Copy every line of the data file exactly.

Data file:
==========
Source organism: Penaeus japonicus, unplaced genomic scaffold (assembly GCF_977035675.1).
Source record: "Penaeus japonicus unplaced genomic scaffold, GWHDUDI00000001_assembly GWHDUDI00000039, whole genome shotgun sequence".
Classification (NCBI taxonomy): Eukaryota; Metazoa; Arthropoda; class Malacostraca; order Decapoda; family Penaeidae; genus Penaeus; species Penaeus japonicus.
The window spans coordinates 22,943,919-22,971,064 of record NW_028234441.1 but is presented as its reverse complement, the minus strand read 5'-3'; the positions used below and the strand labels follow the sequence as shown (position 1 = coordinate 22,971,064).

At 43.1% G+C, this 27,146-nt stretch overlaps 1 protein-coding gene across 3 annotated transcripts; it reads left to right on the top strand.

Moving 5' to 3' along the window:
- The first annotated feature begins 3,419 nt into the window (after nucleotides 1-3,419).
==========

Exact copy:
Source organism: Penaeus japonicus, unplaced genomic scaffold (assembly GCF_977035675.1).
Source record: "Penaeus japonicus unplaced genomic scaffold, GWHDUDI00000001_assembly GWHDUDI00000039, whole genome shotgun sequence".
Classification (NCBI taxonomy): Eukaryota; Metazoa; Arthropoda; class Malacostraca; order Decapoda; family Penaeidae; genus Penaeus; species Penaeus japonicus.
The window spans coordinates 22,943,919-22,971,064 of record NW_028234441.1 but is presented as its reverse complement, the minus strand read 5'-3'; the positions used below and the strand labels follow the sequence as shown (position 1 = coordinate 22,971,064).

At 43.1% G+C, this 27,146-nt stretch overlaps 1 protein-coding gene across 3 annotated transcripts; it reads left to right on the top strand.

Moving 5' to 3' along the window:
- The first annotated feature begins 3,419 nt into the window (after nucleotides 1-3,419).